This article was written by our summer writing intern, Kate.
While summer brings with it the undoubted bonuses of warm weather, more free time, and lots of amazing fruits and vegetables finally coming in season, it also heralds the anxiety-inducing time known as “bikini season”. Simply googling the words “bikini body” will retrieve nearly 700 million sites offering workouts, diets, and books professing to help you achieve that ideal body plastered on magazines, advertisements, and, nowadays, seemingly everywhere on Instagram.
When we’re bombarded with photos of women with perfectly sculpted six-packs or inexplicably flat stomachs, it can become more than a little difficult to fling off your own shirt without self-consciousness. So how can you stop the swimsuit stigma from putting a damper on your long-awaited summer fun?
Cut back on social media.
It’s surprisingly hard to kick the urge to scroll through Instagram and Facebook zooming in all your perfect friends’ feeds. No matter how many times it leaves me feeling dissatisfied and inadequate, I can’t seem to quell the urge to come back for more. If you find yourself addicted to social media, or even just spending a little more time on it than you’d like, maybe try deleting the apps from your phone. Or try apps like Moment or BreakFree that’ll help wean you off your phone altogether. Because trust me, even if it seems fun in the moment, stalking your “perfect” friend’s feed won’t make you any happier – just the opposite.
Whenever I’ve felt insecure about my own body in a swimsuit, it’s almost always some photo of a body I envied that swims to the front of my mind. We all try to project the most appealing image of ourselves on social media, so it can be easy to get lost in a sea of envy and insecurity that really isn’t reflective of reality. Social media can be fun, but it can be pretty damaging too. Know when to draw the line: if it’s not making you happy, walk away.
Get involved in a fun and rewarding physical activity.
This one is a complicated one. I’ve seen people spend hours at the gym desperately seeking that perfect “beach bod” only to be left dissatisfied at the lack of results. And that’s the most probable result – if your mental dialogue is founded on negativity and self-hate, you’re never going to achieve satisfaction no matter how many reps you do at the gym. Instead, get involved with a sport you truly love or a fun pastime that keeps you active, and your self-love will skyrocket.
Not only will you enjoy the numerous benefits of exercise (mood boosts, improvements to brain health and memory, and better sleep, to name a few), you’ll start to appreciate your body in a much deeper sense than in terms of its adherence to any ridiculous beauty standards. Working hard and improving in a sport makes you feel strong; it fills you with a sense of power and pride that no amount of “bikini body” could ever match.
Take the focus off appearance.
The amount of importance we place on appearance these days, especially for girls, is pretty insane. No one has any say in the features they were born with, and the aspects we praise and even worship people for are usually the results of a random gene pool more than anything else. Yet we act as if being physically attractive is some sort of enormous achievement to be applauded, as if adherence to beauty standards is a virtue to be prioritized even over attributes such as kindness and sense of humor.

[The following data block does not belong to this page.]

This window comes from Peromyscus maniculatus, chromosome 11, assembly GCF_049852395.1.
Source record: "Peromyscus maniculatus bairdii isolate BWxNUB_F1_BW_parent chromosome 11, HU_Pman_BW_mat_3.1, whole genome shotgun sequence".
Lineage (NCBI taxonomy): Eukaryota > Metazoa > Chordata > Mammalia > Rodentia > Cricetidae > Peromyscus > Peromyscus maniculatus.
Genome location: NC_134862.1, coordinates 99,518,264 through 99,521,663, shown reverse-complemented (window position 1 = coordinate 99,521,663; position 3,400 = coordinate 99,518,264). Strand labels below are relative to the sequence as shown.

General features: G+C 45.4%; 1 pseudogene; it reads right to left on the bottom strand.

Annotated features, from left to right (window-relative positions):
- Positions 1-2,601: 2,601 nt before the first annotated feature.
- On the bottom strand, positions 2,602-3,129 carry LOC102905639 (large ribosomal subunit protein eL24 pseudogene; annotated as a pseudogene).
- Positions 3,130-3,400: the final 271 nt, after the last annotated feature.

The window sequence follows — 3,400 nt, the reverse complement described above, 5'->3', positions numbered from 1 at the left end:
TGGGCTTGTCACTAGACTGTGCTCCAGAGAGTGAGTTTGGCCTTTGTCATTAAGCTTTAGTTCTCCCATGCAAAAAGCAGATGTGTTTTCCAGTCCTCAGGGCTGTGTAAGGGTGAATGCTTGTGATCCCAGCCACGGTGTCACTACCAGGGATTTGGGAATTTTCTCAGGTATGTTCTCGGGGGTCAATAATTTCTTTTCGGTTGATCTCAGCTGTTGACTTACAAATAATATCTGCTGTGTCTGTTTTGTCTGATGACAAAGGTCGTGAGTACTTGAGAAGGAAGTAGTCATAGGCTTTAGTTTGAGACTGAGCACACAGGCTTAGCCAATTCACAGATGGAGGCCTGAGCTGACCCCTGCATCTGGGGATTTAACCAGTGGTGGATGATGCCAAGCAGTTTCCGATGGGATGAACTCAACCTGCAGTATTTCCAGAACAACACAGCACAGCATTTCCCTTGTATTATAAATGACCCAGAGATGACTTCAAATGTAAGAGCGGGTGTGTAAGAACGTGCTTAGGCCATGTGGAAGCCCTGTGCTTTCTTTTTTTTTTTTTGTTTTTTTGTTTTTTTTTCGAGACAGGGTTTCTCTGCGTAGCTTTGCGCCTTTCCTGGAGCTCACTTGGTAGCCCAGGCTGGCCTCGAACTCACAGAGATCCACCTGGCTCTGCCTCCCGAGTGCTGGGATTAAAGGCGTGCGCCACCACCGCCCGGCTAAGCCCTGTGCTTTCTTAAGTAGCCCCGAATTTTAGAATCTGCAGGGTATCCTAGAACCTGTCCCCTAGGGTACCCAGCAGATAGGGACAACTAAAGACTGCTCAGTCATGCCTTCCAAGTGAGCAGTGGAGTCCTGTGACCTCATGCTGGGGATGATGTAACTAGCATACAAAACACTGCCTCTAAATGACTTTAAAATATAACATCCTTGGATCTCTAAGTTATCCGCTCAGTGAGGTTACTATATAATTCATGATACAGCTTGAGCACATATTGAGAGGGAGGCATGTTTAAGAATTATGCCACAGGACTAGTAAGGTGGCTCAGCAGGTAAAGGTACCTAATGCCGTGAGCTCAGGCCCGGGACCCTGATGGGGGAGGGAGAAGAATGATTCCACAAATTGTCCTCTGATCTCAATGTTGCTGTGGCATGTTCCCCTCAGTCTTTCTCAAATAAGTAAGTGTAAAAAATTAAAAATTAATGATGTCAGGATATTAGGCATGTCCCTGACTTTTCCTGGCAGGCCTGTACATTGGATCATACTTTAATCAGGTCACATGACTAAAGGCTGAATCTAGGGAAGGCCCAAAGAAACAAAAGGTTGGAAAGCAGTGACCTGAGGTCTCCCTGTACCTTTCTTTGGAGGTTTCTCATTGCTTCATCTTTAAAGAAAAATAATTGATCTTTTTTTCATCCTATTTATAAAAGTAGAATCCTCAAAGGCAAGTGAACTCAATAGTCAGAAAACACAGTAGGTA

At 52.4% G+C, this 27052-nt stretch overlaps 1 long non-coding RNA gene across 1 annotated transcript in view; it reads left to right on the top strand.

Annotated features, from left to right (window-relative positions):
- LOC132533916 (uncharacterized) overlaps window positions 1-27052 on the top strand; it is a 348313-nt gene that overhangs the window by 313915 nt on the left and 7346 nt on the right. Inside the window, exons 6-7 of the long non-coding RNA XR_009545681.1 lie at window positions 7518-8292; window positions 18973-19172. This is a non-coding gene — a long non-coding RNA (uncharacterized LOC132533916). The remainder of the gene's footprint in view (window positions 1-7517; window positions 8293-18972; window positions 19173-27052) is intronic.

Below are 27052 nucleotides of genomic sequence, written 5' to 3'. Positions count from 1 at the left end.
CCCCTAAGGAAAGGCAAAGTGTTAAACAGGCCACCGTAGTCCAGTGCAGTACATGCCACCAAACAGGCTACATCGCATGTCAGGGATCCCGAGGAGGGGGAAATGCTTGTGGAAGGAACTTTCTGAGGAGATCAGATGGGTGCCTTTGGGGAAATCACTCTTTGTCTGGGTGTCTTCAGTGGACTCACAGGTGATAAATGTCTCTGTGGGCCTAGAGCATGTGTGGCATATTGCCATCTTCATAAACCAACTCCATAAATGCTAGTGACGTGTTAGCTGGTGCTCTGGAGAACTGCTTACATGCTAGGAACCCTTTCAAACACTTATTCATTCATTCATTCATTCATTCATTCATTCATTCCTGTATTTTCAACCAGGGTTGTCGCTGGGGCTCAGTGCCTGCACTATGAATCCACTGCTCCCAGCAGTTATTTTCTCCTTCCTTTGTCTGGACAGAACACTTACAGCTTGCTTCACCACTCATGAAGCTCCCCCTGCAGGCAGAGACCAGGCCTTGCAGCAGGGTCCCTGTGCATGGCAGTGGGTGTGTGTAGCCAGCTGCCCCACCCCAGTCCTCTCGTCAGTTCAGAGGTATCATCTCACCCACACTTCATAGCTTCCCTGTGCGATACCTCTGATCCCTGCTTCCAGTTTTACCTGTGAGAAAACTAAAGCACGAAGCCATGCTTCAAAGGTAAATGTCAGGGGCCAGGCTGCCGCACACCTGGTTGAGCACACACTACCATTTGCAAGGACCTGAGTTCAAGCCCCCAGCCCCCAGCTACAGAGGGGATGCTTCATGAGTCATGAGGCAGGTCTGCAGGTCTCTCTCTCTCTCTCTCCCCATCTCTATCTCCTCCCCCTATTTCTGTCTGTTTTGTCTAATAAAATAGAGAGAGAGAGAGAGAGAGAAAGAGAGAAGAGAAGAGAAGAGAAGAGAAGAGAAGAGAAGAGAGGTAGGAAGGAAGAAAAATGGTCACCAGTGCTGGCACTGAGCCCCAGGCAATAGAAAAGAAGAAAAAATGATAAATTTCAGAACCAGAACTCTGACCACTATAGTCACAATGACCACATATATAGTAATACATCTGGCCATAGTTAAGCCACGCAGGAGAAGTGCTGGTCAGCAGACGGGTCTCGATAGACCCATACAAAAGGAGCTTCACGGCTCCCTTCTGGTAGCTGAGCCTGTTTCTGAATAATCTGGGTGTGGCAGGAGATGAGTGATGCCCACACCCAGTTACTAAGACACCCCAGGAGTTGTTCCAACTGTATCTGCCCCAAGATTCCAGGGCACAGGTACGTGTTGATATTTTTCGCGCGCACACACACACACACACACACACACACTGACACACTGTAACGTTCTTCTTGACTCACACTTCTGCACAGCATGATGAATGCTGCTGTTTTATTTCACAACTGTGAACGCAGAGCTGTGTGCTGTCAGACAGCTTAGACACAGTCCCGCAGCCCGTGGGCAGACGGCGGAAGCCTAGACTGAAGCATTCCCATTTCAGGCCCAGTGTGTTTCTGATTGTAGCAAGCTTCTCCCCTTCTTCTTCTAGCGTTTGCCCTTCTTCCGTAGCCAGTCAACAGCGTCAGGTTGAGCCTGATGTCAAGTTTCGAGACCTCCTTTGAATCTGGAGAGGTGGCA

Your worth has nothing to do with your appearance. And it’s appalling how hard of a message this is to ingrain. Before you focus on the physical, look to better yourself as a person. Stretch your mind by learning new things, face a fear you’ve always had, or work on your relationships with family and friends. Seek a self-confidence founded on who you are at your core. It will be far steadier and glow far brighter than any amount of pride founded on the way you look.
Pick a suit that makes you feel comfortable.
The idea that a woman should be restricted in terms of what she can and can’t wear because of her body type is ridiculous. Regardless of whether your body looks exactly like the photos of models or celebrities, you have a bikini body because you have a body.
No one should regulate what you can wear or feel confident in, and certainly not on the basis of some arbitrary beauty standards. Choose a swimsuit that makes you genuinely happy, and choose it for yourself, not for anyone else.
Tell a friend.
Sometimes the best way to convince yourself of your own worth is to encourage someone else. If a friend mentions feeling inadequate about their lack of a “bikini body,” talk to them. This whole bikini body craze is incredibly misogynistic and in need of a serious check in importance in society.
It stems from the same school of thought that has kept women out of positions of power for so long and put grossly offensive ads in papers: the idea that a woman’s value lies in the sum of her body parts. What an incredibly damaging idea, for someone’s worth to be confined not to the way they act or the way they make people feel, but to the way they look. Reject this. Tell your friend, tell a stranger, tell yourself: you are so much more than your body. You are beautiful, not just in your face or your body, but in your soul.
How do you stay confident in the summer? Comment below!
If you liked this article, you might also like:
- Self-Love Isn’t Found In Lost Pounds
- Social Media: The Highlight Reel
- My Definition of Beauty
- More Than Likes and Followers: The Pressure of Social Media
Feature Image Credit: Pete Johnson via Pexels.com